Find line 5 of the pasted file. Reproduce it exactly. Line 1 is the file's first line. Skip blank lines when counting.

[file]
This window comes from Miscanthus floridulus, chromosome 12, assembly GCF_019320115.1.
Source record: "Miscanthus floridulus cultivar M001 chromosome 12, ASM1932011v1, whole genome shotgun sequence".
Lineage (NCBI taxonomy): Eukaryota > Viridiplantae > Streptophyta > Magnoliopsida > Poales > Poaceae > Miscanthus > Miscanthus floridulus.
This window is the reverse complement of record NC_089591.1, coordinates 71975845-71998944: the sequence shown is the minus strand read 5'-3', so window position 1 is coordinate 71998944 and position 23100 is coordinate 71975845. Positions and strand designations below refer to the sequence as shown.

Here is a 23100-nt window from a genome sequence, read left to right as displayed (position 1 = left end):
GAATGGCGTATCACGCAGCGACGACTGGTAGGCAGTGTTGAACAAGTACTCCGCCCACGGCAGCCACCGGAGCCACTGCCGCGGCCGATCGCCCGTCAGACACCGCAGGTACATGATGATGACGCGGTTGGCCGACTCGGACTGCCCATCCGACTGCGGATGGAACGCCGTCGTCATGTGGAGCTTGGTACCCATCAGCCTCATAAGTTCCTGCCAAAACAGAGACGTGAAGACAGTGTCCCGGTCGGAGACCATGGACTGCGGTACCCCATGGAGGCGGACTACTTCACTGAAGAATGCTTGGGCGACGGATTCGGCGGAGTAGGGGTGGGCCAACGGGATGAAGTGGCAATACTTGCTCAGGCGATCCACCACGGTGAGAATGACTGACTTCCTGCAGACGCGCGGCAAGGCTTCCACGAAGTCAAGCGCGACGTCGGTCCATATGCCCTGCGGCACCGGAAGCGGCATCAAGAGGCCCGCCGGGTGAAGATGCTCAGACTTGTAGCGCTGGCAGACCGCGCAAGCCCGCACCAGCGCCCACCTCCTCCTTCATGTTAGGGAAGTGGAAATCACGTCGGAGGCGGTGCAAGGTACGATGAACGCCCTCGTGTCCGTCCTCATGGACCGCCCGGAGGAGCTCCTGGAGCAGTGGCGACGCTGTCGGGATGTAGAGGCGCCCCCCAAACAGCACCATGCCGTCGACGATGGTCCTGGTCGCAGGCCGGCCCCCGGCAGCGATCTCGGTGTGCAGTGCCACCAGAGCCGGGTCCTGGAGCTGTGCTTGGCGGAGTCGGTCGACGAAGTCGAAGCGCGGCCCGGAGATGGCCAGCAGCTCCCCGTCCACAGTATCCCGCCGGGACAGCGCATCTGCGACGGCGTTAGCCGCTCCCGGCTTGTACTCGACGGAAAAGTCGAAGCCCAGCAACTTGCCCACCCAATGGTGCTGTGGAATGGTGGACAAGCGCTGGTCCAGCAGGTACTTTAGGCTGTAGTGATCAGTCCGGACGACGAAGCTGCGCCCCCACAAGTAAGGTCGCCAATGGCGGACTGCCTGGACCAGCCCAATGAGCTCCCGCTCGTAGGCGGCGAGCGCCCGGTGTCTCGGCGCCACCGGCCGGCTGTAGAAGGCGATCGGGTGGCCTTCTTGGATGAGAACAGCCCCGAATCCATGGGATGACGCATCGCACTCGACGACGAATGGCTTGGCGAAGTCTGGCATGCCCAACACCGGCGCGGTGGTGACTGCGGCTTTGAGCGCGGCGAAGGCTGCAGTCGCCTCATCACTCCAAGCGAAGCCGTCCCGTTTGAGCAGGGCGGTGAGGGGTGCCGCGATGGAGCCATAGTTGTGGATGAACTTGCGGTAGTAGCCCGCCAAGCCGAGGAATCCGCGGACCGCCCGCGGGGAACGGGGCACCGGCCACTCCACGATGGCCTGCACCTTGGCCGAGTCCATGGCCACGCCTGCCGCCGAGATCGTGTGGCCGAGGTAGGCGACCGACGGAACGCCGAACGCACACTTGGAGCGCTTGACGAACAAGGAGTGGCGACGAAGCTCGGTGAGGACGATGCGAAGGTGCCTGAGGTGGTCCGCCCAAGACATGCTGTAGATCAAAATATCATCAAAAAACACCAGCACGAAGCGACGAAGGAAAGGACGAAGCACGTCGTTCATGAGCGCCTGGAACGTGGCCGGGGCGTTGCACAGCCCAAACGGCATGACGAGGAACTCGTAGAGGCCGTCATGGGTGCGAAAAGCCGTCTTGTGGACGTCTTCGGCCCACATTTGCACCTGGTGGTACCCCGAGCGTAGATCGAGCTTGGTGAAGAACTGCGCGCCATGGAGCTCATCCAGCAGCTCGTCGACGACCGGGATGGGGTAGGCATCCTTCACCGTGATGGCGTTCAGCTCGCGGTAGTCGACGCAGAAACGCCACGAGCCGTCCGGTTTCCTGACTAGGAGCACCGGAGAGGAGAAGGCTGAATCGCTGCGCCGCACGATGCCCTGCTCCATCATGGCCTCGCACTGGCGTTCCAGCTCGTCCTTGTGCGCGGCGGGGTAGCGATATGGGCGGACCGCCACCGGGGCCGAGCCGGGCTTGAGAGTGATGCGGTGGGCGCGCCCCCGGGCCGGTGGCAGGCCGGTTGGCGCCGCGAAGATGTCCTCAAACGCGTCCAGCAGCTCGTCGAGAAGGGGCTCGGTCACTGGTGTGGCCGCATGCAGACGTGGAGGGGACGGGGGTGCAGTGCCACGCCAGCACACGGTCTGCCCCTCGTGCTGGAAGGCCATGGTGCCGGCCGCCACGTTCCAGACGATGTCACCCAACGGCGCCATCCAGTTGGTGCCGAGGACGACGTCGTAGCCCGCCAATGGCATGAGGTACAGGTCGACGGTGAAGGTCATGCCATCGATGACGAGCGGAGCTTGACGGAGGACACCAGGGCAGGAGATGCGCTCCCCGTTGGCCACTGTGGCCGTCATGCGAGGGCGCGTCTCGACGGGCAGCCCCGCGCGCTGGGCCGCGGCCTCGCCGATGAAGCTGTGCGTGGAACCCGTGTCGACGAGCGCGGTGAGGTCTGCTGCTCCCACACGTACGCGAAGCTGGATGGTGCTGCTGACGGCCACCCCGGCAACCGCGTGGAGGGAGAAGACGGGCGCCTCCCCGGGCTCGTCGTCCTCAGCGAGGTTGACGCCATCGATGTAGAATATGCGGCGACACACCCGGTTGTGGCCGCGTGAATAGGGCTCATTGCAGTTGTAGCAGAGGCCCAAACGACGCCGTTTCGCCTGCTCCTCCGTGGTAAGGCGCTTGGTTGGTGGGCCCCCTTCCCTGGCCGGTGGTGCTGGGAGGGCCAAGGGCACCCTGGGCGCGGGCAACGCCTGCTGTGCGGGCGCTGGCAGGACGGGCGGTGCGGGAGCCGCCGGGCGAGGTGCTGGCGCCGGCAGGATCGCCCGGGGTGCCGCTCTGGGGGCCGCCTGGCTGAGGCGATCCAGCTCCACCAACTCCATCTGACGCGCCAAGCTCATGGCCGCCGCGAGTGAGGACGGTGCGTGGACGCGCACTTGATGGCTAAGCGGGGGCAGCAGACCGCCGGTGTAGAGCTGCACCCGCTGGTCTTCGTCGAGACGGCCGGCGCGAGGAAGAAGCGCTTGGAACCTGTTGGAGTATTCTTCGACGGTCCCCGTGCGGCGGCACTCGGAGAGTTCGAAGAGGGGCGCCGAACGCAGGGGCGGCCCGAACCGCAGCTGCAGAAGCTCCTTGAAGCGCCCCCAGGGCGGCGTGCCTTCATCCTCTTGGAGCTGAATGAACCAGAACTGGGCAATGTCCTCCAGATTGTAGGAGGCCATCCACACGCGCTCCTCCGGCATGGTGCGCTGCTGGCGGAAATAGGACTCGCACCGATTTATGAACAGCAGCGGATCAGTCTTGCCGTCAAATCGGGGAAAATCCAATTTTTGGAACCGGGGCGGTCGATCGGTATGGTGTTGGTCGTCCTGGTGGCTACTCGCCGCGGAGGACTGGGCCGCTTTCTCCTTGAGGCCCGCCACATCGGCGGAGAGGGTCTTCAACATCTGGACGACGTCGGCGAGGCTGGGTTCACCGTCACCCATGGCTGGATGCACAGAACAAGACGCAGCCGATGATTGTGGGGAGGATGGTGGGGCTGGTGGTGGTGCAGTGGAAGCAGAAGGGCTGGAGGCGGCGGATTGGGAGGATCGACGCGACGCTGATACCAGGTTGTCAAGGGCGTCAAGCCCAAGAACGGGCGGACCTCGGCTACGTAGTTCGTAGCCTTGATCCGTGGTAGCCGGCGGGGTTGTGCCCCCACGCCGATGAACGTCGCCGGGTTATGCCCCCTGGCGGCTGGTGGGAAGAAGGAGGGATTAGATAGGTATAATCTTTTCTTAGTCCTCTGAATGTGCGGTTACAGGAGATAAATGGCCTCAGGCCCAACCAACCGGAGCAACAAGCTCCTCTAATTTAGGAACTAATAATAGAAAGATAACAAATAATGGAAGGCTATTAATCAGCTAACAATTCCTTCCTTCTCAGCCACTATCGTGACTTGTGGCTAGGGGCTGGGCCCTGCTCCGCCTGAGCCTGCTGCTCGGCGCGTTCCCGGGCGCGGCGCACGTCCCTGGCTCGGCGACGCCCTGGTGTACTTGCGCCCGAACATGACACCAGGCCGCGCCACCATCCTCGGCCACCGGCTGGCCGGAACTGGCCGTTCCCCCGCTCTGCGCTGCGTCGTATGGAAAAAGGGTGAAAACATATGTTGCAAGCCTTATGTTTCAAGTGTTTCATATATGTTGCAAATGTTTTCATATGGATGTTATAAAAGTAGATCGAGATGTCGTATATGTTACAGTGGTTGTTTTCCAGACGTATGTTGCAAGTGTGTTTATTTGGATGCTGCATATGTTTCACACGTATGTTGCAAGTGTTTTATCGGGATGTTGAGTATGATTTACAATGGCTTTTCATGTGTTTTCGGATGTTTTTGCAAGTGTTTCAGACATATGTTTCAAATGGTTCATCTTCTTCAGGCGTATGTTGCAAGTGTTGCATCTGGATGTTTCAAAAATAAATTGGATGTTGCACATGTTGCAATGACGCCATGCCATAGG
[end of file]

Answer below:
Here is a 23100-nt window from a genome sequence, read left to right as displayed (position 1 = left end):